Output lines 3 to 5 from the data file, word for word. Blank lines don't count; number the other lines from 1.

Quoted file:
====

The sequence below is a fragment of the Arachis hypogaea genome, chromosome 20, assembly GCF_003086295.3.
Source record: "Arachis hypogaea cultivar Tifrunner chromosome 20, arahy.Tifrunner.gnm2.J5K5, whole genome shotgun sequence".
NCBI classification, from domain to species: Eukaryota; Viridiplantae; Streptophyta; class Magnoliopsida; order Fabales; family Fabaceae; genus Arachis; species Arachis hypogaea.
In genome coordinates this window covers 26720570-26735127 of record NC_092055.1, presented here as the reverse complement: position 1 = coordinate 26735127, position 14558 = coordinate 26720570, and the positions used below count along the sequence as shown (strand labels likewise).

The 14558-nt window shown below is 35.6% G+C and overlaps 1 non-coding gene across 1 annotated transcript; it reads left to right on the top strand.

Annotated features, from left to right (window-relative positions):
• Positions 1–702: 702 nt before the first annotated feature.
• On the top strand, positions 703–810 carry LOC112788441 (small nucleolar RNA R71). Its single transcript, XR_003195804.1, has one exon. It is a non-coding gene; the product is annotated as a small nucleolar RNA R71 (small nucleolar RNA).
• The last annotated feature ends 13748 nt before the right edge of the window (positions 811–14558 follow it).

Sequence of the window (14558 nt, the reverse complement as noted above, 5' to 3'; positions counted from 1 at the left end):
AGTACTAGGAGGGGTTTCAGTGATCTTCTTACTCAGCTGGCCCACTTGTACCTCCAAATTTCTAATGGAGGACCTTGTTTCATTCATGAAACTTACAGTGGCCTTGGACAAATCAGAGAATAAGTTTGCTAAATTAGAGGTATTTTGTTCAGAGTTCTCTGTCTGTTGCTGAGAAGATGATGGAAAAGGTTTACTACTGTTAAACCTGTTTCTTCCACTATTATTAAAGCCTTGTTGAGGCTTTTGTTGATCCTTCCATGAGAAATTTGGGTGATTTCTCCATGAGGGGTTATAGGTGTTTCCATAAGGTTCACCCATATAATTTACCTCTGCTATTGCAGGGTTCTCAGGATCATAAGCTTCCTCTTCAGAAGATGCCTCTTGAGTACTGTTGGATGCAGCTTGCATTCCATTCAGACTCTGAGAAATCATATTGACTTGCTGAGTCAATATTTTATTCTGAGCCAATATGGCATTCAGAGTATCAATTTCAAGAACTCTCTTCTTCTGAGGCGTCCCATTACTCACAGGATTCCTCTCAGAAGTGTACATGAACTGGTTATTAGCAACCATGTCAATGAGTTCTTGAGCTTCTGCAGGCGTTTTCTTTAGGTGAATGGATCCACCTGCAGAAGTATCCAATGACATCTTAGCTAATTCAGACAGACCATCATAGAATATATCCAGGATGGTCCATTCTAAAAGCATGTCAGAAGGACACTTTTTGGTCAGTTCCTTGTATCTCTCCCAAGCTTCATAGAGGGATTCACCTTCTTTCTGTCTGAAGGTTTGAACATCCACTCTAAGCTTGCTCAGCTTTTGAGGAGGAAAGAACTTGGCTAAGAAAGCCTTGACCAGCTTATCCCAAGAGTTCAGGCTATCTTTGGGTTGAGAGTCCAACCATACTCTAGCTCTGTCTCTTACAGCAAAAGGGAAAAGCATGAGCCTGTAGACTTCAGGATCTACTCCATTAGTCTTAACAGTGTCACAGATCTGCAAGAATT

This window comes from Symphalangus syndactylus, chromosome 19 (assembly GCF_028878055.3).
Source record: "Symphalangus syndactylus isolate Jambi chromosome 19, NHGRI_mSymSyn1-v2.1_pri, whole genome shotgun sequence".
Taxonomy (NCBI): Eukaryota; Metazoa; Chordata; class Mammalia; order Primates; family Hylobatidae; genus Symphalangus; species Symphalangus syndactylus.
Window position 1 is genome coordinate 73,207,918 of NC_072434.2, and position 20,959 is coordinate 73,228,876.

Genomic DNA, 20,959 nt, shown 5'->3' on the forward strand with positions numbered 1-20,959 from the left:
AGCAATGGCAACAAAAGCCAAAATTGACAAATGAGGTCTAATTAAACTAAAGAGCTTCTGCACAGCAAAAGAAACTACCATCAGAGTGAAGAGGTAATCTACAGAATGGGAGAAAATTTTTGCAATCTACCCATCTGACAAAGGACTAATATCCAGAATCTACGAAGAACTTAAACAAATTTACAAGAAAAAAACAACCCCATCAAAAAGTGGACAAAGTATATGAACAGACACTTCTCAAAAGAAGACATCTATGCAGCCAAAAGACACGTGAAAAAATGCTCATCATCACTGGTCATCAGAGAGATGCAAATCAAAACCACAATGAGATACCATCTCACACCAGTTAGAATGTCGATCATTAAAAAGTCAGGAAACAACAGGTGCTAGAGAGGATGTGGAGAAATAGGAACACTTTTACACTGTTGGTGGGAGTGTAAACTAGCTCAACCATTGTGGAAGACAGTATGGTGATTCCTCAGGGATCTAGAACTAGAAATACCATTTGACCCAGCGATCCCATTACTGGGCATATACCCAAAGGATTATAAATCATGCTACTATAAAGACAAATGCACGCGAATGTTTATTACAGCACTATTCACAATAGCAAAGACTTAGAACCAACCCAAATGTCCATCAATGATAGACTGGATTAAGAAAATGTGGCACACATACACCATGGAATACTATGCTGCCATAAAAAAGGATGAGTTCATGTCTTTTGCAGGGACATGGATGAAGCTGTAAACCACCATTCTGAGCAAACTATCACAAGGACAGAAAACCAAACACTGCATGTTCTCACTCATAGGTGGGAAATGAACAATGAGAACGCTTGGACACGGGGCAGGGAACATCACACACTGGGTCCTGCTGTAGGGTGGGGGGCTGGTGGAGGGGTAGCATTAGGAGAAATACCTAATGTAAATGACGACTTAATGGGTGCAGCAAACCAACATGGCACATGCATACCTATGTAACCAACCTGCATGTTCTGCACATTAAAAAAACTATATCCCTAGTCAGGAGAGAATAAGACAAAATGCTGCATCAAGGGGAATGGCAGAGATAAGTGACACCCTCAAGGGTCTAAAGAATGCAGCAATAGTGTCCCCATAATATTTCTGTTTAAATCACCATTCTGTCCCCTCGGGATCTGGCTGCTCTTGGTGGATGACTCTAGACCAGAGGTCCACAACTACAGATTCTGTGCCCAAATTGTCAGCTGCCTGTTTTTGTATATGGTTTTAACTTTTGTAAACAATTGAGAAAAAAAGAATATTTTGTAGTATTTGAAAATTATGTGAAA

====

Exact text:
NCBI classification, from domain to species: Eukaryota; Viridiplantae; Streptophyta; class Magnoliopsida; order Fabales; family Fabaceae; genus Arachis; species Arachis hypogaea.
In genome coordinates this window covers 26720570-26735127 of record NC_092055.1, presented here as the reverse complement: position 1 = coordinate 26735127, position 14558 = coordinate 26720570, and the positions used below count along the sequence as shown (strand labels likewise).

The 14558-nt window shown below is 35.6% G+C and overlaps 1 non-coding gene across 1 annotated transcript; it reads left to right on the top strand.